Improved Security, Reliable Processing, Enhanced Efficiency & Flexible Implementation
Radius Server - Secure Remote Access To Servers
Remote Authentication Dial-In User Service (RADIUS) is a client/server protocol and software that enables remote access servers to communicate with a central server to authenticate dial-in users and authorize their access to the requested system or service.
RADIUS allows a company to maintain user profiles in a centralized database that is usually shared by all connected remote servers. The Radius server provides enhanced security and enables organizations to set up a policy that can be applied at a single administered network point. The benefit of having centralized service is easier tracking of billing, usage and network statistics.
A RADIUS server implements RFC 2865 and RFC 2866 RADIUS authentication and accounting protocols, which are UDP-based protocols. During the RADIUS authentication phase a network client connects to a network access server (NAS) and provides authentication credentials.
Radius Server Protocols
Radius Server implements authentication protocols such as PAP, CHAP, MS-CHAP, PEAP, EAP-TTLS, EAP-TTLS, SIP Digest. It also implements RFC 2865 and RFC 2866 RADIUS authentication and accounting protocols, which are UDP-based protocols.
RADIUS attributes can be added to any RADIUS message and can be used to exchange additional information between the NAS and the RADIUS server. The RADIUS server can pass back to the NAS security policies that the NAS needs to enforce for a particular client. There is a set of standard RADIUS attributes specified in the RADIUS protocol specifications.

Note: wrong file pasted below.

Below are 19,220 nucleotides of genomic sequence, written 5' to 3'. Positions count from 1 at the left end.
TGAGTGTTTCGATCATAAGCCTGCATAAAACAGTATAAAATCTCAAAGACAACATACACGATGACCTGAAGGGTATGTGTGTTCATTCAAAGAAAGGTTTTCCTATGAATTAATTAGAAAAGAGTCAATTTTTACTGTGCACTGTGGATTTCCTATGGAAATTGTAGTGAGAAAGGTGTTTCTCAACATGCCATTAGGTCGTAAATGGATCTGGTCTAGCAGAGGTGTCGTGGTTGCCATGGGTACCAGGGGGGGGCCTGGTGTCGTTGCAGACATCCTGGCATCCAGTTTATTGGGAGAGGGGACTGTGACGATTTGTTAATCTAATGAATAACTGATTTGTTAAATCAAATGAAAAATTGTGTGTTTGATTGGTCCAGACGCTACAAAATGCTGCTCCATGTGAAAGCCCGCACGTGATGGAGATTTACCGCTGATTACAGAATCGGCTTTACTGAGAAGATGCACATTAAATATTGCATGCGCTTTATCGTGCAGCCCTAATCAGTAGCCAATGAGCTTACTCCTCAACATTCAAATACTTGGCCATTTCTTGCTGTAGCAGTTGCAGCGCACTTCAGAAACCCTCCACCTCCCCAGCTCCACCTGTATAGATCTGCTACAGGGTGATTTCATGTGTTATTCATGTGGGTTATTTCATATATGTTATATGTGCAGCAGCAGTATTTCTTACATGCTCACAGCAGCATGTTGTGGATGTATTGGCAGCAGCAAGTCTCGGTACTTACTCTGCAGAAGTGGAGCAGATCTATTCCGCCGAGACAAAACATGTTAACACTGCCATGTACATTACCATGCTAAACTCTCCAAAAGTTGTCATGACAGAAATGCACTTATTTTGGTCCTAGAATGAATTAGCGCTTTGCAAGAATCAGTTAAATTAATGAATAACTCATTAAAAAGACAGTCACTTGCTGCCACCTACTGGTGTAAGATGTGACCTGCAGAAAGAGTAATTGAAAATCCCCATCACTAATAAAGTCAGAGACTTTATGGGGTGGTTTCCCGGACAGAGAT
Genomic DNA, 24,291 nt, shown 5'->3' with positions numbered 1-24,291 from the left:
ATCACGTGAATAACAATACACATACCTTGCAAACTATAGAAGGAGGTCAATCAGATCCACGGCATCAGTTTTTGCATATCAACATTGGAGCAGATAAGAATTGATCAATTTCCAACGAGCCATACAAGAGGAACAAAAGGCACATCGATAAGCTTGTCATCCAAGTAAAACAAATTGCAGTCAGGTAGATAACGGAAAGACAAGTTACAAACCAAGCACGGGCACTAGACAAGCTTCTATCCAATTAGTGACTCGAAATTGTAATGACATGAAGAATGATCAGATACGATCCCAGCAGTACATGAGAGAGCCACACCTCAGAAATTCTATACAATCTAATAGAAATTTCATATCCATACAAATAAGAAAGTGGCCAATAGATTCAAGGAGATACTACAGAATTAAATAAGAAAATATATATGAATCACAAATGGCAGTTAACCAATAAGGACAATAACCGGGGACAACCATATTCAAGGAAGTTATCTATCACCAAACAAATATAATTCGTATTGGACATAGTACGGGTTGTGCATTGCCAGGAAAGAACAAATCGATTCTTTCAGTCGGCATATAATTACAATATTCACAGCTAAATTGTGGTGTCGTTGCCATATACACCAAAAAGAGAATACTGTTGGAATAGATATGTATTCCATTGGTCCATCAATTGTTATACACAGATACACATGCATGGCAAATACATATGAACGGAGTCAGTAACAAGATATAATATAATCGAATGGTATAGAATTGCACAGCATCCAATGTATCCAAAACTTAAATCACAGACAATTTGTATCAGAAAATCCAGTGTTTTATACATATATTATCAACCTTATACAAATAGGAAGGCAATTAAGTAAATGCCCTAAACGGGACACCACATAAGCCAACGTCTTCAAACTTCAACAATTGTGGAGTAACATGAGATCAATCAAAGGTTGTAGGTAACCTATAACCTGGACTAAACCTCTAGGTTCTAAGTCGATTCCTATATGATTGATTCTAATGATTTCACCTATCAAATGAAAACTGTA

In addition to that, many vendors define their own, vendor-specific attributes (VSAs) that can be used to control network equipment originating from a particular vendor. The communications between the NAS and the RADIUS server are protected using a shared secret string (RADIUS secret).
– It allows enhanced reporting and tracking based on client usernames, even more so when tied into an LDAP backend such as Active Directory.
– The Radius server offers high security and data protection which is crucial when connecting to remote servers. The server transmits obfuscated passwords using a shared secret and the MD5 hashing algorithm.
– If you need to de-auth a particular user or device, having RADIUS makes this much easier because you disconnect a single user or device without having to change the key for everyone or allow that potential security risk of that user re-joining the network with the known access key.
– You can assign network permissions such as VLAN, firewall policy (including application permissions), QoS settings, tunneling policies, schedules – everything within a user profile can be dynamically assigned to users based on their identity.
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